“Treasures from Mount Athos” will offer the first real opportunity for half the population to see many of the greatest works of art of Greece’s remote Holy Mountain. Although men can with difficulty visit the monasteries, since 1060 women officially have been banned from setting foot on the thirty-mile long peninsula in the northern Aegean (although Lady Somers managed to camp there in the nineteenth century, no doubt exercising the strong-minded British woman’s claim when abroad to be treated as an honorary man).
Restrictions imposed by the monastic authorities mean that men who get the necessary permit are normally allowed to stay just four nights. The usual means of exploring this rugged terrain is by foot and therefore only a few of the twenty monasteries can be covered during a single visit. Even then, many of the works of art are locked away in libraries or hidden in dark corners of churches, not easily accessible.
The exhibition in Thessaloniki, “Treasures from Mount Athos,” which runs from 21 June to 31 December, is therefore a very special occasion. Mounting the show has involved delicate negotiations between the monastic authorities and Thessaloniki’s Organisation for the Cultural Capital of Europe. The exhibition promises to be the most important event of “Thessaloniki 97.”
The peninsula has been home to monks since the seventh century, the oldest surviving monastery being Grand Lavra, founded in 963. In 1926 Mt Athos was recognised as a theocratic republic under the sovereignty of Greece. In practice it is almost an independent territory. The monks practice subsistence farming and devote most of their time to prayer. There are now 2,000 Orthodox monks, down from 40,000 when the community was at its height in the twelfth century. They are mainly Greek, but include significant numbers from Russia and Eastern Europe.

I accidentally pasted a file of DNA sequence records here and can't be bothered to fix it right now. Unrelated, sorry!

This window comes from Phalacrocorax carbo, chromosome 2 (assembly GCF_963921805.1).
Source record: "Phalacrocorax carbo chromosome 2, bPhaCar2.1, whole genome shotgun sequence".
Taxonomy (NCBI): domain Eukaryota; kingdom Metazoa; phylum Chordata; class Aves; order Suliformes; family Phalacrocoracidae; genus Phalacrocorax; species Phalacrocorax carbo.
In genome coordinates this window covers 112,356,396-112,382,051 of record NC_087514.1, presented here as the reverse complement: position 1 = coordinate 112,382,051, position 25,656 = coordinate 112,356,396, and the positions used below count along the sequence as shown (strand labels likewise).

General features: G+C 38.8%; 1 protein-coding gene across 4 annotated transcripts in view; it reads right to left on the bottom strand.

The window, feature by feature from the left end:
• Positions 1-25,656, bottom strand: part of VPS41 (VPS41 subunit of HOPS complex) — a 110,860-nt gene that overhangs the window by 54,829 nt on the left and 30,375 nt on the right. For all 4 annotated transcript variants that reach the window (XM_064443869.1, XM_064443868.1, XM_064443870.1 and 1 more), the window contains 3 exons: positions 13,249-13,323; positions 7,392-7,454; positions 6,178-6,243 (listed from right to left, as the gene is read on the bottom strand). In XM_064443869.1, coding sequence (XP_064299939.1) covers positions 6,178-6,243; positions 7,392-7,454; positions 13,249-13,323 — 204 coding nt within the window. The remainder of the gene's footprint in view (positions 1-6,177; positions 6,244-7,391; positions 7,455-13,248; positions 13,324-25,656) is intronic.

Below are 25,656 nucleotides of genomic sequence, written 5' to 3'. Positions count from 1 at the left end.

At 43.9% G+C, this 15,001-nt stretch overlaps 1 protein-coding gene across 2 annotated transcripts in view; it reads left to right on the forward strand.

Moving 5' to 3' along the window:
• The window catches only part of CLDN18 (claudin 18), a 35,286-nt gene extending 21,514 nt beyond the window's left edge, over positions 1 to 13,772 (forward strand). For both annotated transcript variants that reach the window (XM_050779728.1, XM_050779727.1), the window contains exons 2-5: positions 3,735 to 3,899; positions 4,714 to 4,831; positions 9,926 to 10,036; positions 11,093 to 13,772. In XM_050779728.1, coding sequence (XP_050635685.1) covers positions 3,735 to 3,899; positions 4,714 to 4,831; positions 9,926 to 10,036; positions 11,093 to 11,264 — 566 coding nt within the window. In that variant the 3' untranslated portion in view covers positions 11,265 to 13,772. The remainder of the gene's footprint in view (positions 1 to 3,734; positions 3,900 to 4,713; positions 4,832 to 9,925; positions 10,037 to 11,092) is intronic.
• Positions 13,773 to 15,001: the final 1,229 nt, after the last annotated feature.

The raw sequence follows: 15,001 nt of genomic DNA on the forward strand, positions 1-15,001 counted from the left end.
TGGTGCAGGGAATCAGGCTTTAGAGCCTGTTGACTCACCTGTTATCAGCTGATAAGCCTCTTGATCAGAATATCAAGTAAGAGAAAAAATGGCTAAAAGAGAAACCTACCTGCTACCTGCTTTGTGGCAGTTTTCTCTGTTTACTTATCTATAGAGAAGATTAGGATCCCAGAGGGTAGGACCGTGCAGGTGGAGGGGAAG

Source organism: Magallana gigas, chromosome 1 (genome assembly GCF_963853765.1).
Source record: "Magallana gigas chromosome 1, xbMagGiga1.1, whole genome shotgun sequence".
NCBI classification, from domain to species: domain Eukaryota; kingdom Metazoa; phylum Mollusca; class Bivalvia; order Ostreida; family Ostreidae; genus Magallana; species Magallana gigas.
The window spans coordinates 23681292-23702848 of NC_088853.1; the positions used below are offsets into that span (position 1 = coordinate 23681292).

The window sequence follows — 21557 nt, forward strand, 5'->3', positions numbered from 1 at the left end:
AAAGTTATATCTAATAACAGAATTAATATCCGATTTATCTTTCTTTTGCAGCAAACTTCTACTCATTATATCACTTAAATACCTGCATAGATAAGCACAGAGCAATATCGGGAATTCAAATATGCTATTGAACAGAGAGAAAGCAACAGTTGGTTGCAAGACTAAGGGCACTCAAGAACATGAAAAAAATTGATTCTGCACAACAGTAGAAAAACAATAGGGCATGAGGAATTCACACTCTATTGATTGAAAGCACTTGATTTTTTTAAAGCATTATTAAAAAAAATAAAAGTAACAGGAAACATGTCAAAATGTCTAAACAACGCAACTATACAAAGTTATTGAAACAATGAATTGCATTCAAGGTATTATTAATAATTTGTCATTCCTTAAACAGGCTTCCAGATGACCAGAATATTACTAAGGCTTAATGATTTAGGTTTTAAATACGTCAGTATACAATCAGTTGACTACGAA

The Double Holy Synaxis of the Holy Mountain, the body which governs Mt Athos, has now given its blessing for the exhibition in Thessaloniki, eighty miles to the west. Support has also been received from the Ecumenical Patriarch of Constantinople Bartholomew and Alexios II, Patriarch of all Russia. Seventeen monasteries are lending to the exhibition. One of the lasting benefits for Mt Athos will be the five conservation workshops set up to help preserve the Holy Mountain’s artistic treasures with a £70,000 contribution from the Greek Ministry of Culture.
Mt Athos is the richest repository of Byzantine art in Greece, with an estimated 15,000 icons. For the Thessaloniki show, 589 exhibits have been selected. These include 131 Byzantine documents, 120 manuscripts (many illuminated) and 108 icons, as well as textiles, embroidery, seals, coins, sculptures, ivories, ceramics and furniture. Among the treasures being loaned are the mosaic icon of St George from Xenofondos and a gilded chancel screen from Simonopetra.
The exhibition will be housed in the new Museum of Byzantine Culture, inaugurated three years ago. In addition to “Treasures from Mt Athos, photographs of life on the Holy Mountain, taken by Monk Gavriil of Philotheou Monastery, went on show at the Thessaloniki Photographic Centre last month.
o In Spain, feminists are putting pressure on Carthusian monks to allow them entry to the monastery church of Aula Dei, near Saragossa. The church houses the important Goya mural of the Life of the Virgin, which was recently restores with public funds. Because of Carthusian rules, the mural is only accessible to male visitors. In February the monks appealed to the Pope to intervene on their behalf.
Originally appeared in The Art Newspaper as 'It’s a man’s world'